I haven’t read Lloyd-Jones in a couple of weeks, although he has helped me through Ephesians. But just tonight, as I came into the building, I thought, “I wonder what Lloyd-Jones has to say about this closing section.” And the one thing that stood out to me was this. He’s talking about the need for boldness, and he says, “And this is most important at the present time.” And then he says to his congregation,
Do you pray for the preachers of the Gospel? Do you realize what happens every time a man enters a pulpit—frail, fallible, weak, and yet called of God to be His representative, and an exponent of His glorious truth? Do you pray for preachers of the Gospel? And do you pray in particular that they may speak boldly?
And he was talking about it being of great importance quite a long time ago in the British Isles. Surely, if he were to come back and see this place, he would reiterate his sentiment many times over.
This is a critical moment. It always is. And therefore, our great concern should be as it is.
Is there any indication that what he asked for happened? I think there is. I wouldn’t want to go to the stake for it, but he, at the end of 2 Timothy—and it’s one of the other reasons I read from it—he is able to say—and I hope you picked this up—“At my first defense no one came to stand by me, [they] deserted me. May it not be charged against them!” And then, here we go: “But the Lord stood by me and strengthened me, so that through me the message might be fully proclaimed and all the Gentiles might hear it.”
Well, we thank God for those who have gone before us. It’s Reformation Sunday, and I’ve had Luther with me. He stays with me in my room, and every so often I bring him out for a trip. And as I picked him up tonight, I thought about how he was one man among many. I thought about how much he valued the ministry of Jan Hus, the Czech Roman Catholic who became a Christian, who was greatly influenced by the writings of Wycliffe, who was subtly and outrageously encouraged to attend to the Council of Constance in November of 1414. It was a trick. They imprisoned him, and they put him in chains. And they gave him, over a period of about ten months, every opportunity to recant. And then, on the sixth of July 1415, they dressed him all up in the finest robes of a priest, and then, deliberately and brutally, they removed his garments one piece at a time. And then they tied him to the stake, and they set fire to him. And as he died, he said, “Lord Jesus, it is for thee that I patiently endure this cruel death. I pray thee to have mercy on my enemies.” And he recited the Psalms as the flames engulfed him.
What could a man like that possibly make of the equivocation that is represented in contemporary Christianity in this great nation in 2018? Surely the call to pray is a most necessary call to us as a church. May God help us to heed this call and not miss this moment. And who knows but that God may choose to open the windows of heaven and pour out a blessing upon us such as there would not be room enough to contain it?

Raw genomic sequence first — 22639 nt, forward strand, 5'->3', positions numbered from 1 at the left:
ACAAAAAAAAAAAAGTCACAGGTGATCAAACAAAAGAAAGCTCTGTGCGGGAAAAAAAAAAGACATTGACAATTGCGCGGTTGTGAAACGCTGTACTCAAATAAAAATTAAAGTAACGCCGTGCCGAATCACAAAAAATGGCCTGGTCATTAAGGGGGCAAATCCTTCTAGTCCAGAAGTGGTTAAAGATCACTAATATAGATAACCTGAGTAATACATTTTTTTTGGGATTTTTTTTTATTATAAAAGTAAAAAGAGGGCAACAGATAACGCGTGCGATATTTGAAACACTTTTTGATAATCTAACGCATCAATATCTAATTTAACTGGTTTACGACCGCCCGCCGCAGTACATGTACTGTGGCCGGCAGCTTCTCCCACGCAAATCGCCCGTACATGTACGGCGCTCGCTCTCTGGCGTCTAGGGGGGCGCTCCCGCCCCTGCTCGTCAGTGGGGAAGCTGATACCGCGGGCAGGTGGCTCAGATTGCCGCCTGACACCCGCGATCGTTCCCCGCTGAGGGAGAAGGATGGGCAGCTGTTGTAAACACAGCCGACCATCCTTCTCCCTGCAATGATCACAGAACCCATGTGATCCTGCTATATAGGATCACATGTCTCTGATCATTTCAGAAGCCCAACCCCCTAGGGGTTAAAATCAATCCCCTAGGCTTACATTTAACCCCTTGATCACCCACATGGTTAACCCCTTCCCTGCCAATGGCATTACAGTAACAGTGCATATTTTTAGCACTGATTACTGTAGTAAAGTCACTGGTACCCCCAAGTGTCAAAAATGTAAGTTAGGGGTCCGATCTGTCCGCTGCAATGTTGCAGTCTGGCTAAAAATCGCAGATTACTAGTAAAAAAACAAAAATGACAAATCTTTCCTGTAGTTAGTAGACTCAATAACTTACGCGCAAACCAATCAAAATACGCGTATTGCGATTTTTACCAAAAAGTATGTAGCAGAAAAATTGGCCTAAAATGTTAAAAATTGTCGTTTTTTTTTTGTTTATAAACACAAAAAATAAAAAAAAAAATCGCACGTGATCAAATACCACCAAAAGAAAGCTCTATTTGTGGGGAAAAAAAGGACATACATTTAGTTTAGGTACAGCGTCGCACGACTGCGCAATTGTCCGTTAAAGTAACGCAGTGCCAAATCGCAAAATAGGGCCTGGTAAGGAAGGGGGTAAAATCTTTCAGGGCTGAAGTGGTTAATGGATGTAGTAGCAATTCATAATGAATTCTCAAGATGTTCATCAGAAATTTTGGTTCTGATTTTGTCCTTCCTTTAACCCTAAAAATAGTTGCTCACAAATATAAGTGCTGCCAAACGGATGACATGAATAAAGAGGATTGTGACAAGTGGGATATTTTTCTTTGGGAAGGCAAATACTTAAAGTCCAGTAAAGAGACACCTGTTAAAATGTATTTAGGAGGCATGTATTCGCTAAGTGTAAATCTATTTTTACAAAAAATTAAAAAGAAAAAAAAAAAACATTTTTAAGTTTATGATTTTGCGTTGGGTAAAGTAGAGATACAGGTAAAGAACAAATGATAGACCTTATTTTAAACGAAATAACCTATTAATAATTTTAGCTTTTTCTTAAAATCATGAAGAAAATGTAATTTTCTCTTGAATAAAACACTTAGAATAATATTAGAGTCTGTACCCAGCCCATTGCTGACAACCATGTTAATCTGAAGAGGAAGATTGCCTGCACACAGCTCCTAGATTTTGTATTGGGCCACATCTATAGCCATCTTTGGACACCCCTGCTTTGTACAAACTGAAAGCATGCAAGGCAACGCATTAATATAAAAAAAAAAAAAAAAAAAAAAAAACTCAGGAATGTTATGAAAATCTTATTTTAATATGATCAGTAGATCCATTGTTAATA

Let us pray:
Our gracious God,
We bear the torch that flaming
Fell from the hands of those
Who gave their lives proclaiming
That Jesus died and rose;
Ours is the same commission,
The same glad message ours;
[And] fired [with] the same ambition,
To you we yield our powers.
Lord, take our lives, and let them be consecrated to you. Help us in this moment of great need and great opportunity to seize the privilege of storming, as it were, the gates of heaven, of coming directly into your presence through the work of your Son, and saying, “Father, hear us as we cry to you for our loved ones, for our nation, for the nations of the world.” For we pray in Jesus’ name. Amen.
 Emily Crawford, “Speak, Lord, in the Stillness” (1920). Lyrics lightly altered.
 See 2 Corinthians 10:1.
 1 Corinthians 2:3 (KJV).
 See Acts 28:30–31.
 Ephesians 3:7–10 (ESV).
 See Ephesians 2:11–22.
 Acts 4:12 (paraphrased).
 See Acts 3:1–10.
 Acts 4:10–13 (ESV).
 See Jeremiah 1:8 (KJV).
 Ephesians 4:15 (ESV).
 1 Timothy 2:5 (ESV).
 See 2 Corinthians 3:15–16.
 Tim Stanley, “Western Christianity Isn’t Dying Out from Natural Causes. It’s Dying of Suicide,” Telegraph, September 20, 2018, https://www.telegraph.co.uk/news/2018/09/20/western-christianity-isnt-dying-natural-causes-dying-suicide/.
 Acts 28:16, 20 (ESV).
 2 Corinthians 5:20 (ESV).
 See Ephesians 3:7–13.
 2 Corinthians 5:20 (ESV).
 Acts 17:31 (NIV).
 Martyn Lloyd-Jones, The Christian Soldier: An Exposition of Ephesians 6:10–20 (Grand Rapids: Baker, 1977), 359–60.
 See Malachi 3:10.
 Frank Houghton, “Facing a Task Unfinished” (1930).
Copyright © 2023, Alistair Begg. Used by permission. All rights reserved.
Unless otherwise indicated, all Scripture quotations for sermons preached on or after November 6, 2011 are taken from The ESV® Bible (The Holy Bible, English Standard Version®), copyright © 2001 by Crossway, a publishing ministry of Good News Publishers. Used by permission. All rights reserved.
For sermons preached before November 6, 2011, unless otherwise indicated, all Scripture quotations are taken from The Holy Bible, New International Version® (NIV®), copyright © 1973 1978 1984 by Biblica, Inc.TM Used by permission. All rights reserved worldwide.